The Foreign Service Journal - December 2013 - page 15

reports, in the finest style possible, that cite
strings of performance awards.
As a result, failure tomanage one’s
career in a way that maximizes the chances
of rapid promotion, and simply trusting
the systemon its own to reward one’s
performance, can now lead to premature
Getting Due Credit
Apart from sensational kidnappings
or assassinations that occasionally grab
the news headlines, it would appear that
congressional and public opinion does
not yet sufficiently appreciate howmany
American diplomats serve in the line of fire
in Iraq, Afghanistan, Libya, Pakistan and
many other conflict zones.
Nor do they realize how often American
diplomats deal over their career with truly
difficult foreign leaders and complicated
situations that help qualify them as better
judges of what foreign policies to follow or
avoid. This encourages the impression that
just about any bright person can become
an effective diplomat, even if only for a
short assignment or two.
So how do we mark bright Foreign
Service officers as more skilled in foreign
affairs than those in politics or other
professions? One can cite the competence
gained over time spent doing the job and
make better efforts to describe the compli-
cations of that job to our target audiences.
One could also point to the selectivity of
appointment into, and promotion within,
an elite with special professional duties
and requirements. And finally, perhaps
one should spotlight the professionally
communal, selfless behavior of Foreign
Service personnel who do their jobs in
life-threatening situations—a quality not
usually shared by most of those outsiders.
That said, we cannot overlook the
importance of identifying those individu-
als who become exceptionally good at a
particular skill over the course of a career.
Two examples much lauded in recent
years are the ability tomanage overseas
missions, and skill at coordinating foreign
policy for an American president or Secre-
tary of State at home.
Those individuals who are specially
gifted in these respects are likely tomake it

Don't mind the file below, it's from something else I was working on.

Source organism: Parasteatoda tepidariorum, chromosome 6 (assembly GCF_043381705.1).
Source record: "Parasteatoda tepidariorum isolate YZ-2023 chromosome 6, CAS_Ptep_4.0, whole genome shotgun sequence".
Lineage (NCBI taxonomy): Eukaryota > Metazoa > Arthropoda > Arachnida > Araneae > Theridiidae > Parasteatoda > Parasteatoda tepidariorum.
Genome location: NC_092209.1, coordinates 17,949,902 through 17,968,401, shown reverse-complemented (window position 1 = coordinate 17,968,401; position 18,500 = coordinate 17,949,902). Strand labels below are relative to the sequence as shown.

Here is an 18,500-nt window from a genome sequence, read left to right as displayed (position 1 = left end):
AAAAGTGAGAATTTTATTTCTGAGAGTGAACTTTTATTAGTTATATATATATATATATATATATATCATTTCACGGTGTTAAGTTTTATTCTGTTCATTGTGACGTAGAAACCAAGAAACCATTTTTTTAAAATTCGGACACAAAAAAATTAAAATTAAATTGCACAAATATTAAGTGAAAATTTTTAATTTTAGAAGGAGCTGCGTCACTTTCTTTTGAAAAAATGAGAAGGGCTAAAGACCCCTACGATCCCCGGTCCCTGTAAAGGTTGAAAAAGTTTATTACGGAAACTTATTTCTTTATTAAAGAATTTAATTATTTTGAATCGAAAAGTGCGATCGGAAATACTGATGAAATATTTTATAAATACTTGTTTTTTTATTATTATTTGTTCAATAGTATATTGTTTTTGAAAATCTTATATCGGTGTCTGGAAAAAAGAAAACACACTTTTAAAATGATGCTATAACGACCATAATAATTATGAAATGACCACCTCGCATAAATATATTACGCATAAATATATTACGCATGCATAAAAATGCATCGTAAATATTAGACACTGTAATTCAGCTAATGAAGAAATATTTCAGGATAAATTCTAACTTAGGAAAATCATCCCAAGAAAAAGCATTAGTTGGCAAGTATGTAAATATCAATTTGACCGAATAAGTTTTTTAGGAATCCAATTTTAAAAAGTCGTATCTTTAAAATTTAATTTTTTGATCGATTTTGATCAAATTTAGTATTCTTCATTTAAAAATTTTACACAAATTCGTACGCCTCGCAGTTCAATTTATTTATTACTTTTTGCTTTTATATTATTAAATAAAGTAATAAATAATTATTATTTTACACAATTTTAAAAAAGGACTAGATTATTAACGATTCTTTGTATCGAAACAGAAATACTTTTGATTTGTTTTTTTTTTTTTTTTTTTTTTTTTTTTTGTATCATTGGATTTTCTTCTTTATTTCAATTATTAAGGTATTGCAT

to the top whatever the promotion system;
they do not need an up-or-out system to
push out their colleagues.
Undo the HarmWe’ve
Done to Ourselves
It is clear that the Foreign Service must
focus on its ongoing difficulties and undo
some of the harm it has done to itself.
Here are a few ideas for doing so.
First, seriously slow down (if not elimi-
nate) the forced retirement of mid-career
and senior officers. This might be done by
changing the rules, or indeed by changing
the law.
Second, give the annual promotion
boards—as well as supervisory offi-
cers writing the annual reports, both in
Washington and at posts abroad—instruc-
tions to reward team effort. This means
taking notice of those ready to improve
their skills through training assignments
and those who help to trainmore junior
colleagues, rather than simply concentrat-
ing on those holding the most glamorous
The bottom line should be this: How
well have they served the needs of the
country, and done the particular jobs
assigned to them in the Service, over
several postings?
Third, let us also remember that before
officers can learn tomanage well, be they
young prodigies or late bloomers, they
must understand what will work in the
world beyond America’s borders. (That
is, after all, the core requirement that
qualifies people for the jobs of the Foreign
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